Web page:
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Bloomberg News: Twinkies Bankruptcy Exposes Peril to Some U.S. Pensions: Economy

By Lorraine Woellert
Feb 26, 2014

Feb. 26 (Bloomberg) -- Greg Rayburn, founder at Kobi Partners, recounts the labor issues that brought about the Hostess bankruptcy on Bloomberg Television’s “In The Loop.”

When Hostess Brands Inc. went bankrupt in 2012, it triggered anxiety among employees at Ottenberg’s Bakery, a family-owned enterprise in Maryland. The companies shared a pension plan, and if Hostess couldn’t pay its retirees, Ottenberg’s would have to pick up the tab.

Gary League, 53, who has delivered Ottenberg’s bread for almost three decades, worried he might lose his nest egg, maybe even his job.

“If you have all these guys out on retirement and you only have Ottenberg’s paying into it, the math doesn’t add up,” League said. “I was thinking I would have to work forever.”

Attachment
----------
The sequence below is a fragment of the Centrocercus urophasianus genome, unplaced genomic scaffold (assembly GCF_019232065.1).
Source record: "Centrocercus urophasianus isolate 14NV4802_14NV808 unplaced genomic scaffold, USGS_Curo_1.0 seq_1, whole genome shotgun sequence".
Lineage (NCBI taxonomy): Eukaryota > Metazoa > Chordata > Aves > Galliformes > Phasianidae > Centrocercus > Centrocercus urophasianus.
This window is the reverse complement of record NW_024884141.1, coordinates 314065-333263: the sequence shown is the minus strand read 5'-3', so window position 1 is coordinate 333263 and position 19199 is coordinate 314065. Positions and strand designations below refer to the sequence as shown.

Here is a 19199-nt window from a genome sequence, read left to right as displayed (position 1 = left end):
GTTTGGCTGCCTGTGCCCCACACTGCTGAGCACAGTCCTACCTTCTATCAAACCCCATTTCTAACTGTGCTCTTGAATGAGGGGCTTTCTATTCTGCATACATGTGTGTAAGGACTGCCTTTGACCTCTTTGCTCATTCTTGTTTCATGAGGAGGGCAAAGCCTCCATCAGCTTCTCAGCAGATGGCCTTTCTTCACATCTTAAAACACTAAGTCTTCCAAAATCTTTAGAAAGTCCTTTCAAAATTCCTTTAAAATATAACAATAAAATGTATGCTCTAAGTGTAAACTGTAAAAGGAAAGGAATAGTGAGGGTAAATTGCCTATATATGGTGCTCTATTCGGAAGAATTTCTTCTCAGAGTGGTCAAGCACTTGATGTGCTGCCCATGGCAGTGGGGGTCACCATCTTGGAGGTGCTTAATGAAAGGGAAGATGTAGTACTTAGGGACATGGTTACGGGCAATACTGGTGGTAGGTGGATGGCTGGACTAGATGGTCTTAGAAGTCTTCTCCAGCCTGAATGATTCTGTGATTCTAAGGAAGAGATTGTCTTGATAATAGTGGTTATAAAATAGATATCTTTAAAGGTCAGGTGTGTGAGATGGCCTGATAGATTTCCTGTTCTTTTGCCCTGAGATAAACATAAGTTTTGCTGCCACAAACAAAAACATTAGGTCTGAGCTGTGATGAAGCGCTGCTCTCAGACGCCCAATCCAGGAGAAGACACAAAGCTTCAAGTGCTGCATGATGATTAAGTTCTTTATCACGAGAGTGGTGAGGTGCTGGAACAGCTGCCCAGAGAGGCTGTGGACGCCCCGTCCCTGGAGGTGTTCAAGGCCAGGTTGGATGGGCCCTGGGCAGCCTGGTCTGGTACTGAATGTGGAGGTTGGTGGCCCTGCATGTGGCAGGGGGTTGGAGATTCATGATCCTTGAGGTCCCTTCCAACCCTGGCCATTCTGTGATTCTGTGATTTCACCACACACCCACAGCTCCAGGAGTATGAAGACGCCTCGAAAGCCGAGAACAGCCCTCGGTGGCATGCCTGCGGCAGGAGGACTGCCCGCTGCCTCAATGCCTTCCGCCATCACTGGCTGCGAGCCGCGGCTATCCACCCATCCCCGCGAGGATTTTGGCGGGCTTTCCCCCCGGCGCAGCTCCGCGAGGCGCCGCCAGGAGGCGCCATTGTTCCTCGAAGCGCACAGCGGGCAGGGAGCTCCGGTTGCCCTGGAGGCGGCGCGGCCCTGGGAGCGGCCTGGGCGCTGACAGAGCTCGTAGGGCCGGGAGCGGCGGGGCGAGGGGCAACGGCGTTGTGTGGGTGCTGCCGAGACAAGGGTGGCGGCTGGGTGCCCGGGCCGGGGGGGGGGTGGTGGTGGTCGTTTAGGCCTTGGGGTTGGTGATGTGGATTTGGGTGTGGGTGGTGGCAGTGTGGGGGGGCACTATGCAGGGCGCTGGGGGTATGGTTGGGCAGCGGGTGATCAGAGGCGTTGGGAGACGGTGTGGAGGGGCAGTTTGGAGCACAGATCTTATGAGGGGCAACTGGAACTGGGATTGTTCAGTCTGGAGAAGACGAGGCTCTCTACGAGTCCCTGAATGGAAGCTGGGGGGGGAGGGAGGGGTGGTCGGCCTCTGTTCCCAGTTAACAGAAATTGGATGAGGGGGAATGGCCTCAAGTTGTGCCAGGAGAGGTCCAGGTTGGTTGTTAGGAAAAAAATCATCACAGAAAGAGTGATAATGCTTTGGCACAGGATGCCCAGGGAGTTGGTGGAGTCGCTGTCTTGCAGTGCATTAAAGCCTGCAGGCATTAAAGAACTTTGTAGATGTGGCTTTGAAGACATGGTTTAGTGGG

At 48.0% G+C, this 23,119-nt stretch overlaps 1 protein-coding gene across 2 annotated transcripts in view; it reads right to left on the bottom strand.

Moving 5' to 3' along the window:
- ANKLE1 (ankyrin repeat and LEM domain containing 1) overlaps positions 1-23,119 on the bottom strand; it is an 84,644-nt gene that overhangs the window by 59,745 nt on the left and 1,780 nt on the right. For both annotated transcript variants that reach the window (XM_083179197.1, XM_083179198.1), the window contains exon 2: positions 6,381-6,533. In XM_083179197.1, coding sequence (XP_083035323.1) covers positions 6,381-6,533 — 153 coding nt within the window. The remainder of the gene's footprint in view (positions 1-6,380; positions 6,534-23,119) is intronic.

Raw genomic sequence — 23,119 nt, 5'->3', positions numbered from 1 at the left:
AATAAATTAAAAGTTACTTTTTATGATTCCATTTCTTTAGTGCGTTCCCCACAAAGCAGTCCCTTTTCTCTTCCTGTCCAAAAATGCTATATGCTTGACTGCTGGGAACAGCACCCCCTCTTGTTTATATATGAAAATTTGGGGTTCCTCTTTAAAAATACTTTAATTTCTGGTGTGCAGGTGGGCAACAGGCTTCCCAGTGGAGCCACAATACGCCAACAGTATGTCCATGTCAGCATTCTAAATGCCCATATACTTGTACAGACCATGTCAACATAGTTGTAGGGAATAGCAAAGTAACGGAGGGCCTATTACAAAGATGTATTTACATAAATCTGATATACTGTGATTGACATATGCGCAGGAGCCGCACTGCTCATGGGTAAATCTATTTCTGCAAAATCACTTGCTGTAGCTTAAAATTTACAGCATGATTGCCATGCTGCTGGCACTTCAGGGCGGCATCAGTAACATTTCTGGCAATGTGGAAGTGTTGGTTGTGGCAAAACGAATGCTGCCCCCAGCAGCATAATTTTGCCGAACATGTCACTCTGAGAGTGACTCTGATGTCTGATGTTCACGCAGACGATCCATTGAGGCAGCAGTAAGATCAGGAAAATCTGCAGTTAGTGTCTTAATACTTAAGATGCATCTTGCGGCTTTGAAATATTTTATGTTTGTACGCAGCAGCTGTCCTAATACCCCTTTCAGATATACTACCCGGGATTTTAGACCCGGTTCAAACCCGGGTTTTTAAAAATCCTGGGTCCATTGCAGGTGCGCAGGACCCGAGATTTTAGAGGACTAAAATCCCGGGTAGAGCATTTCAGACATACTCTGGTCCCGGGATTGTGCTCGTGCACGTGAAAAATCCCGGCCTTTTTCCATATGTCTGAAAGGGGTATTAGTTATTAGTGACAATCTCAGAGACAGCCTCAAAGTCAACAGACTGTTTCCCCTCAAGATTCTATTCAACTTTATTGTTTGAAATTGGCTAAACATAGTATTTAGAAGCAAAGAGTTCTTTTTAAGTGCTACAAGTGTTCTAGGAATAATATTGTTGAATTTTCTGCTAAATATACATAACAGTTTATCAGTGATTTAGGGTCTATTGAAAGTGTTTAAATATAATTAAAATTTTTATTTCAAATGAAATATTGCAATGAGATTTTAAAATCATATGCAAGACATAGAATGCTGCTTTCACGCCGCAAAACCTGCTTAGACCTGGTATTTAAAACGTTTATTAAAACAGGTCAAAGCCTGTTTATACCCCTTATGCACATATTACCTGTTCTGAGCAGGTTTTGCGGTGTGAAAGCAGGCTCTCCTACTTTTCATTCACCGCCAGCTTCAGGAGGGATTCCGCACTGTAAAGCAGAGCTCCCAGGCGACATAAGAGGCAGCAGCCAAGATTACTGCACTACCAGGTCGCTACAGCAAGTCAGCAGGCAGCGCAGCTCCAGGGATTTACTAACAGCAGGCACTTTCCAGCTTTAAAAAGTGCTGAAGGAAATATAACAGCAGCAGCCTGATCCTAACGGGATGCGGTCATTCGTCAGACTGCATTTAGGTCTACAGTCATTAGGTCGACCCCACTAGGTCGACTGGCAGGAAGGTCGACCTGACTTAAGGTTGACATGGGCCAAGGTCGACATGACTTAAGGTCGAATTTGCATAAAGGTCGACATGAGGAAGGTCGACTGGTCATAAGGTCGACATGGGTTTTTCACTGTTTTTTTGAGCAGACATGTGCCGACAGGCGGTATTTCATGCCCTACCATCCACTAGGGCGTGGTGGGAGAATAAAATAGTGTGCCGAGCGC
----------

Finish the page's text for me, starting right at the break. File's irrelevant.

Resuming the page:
Last week, he got the good news -- the U.S. government saved his benefits by sacrificing those of Hostess’ drivers, who will now get a reduced payout financed by the government.

League is one of 10.4 million Americans with retirements tied to multiemployer pension plans, large investment pools long considered low risk because they don’t rely on a single company for financing. Two recessions, industry consolidation prompted by deregulation, and an aging workforce have funds facing a $400 billion shortfall that has some near insolvency. Dozens already have failed, affecting 94,000 participants.

Things are dire enough that a coalition of employers and labor unions is asking Congress for permission to cut benefits to retired truck drivers, miners and others as a last resort in order to prevent plans from going under. The proposal has divided unions and their allies, triggering a lobbying battle as a legislative deadline approaches and retirement security looms large as a growing economic concern.

 

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Posted 12:12PM on February 26 2014 by
Categories: SNB in the News